If you play chess, you may have noticed that often we have to calculate the net pressure on certain pieces (i.e how many pieces are 'attacking' it and how many pieces are defending it) while playing chess. Could it be that a player who maintains a solid 'defense network', and develops a good 'attack network' has a better chance of winning? Could the evolution of these networks give some indications which can be used to recognize the better player and predict the outcome of a chess game? This project will address these questions.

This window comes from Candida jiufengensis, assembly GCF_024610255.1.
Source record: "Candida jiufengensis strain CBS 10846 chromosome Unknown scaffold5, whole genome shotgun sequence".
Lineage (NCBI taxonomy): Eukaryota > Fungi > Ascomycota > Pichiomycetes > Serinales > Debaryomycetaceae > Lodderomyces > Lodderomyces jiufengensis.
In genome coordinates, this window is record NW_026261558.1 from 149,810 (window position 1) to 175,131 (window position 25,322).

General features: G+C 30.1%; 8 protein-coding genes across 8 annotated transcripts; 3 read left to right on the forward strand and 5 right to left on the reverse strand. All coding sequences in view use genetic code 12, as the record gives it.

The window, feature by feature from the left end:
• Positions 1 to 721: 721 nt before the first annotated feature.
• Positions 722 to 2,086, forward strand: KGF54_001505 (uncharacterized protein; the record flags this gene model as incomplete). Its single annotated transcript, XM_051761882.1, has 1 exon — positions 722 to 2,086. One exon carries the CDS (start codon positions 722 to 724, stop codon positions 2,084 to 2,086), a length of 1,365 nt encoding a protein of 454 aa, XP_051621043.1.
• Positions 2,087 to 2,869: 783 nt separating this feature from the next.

The project will involve developing software that can translate chess notations into a complex network and use standard and innovative networks metrics to calculate network robustness in terms of chess. The students will then develop, implement and test prediction algorithms based on these networks, The project will involve considerable amount of software development from scratch and application of AI techniques.
Suitable for an honours, Masters or vacation student, and the scope could be varied depending on the circumstances.
The opportunity ID for this research opportunity is 1349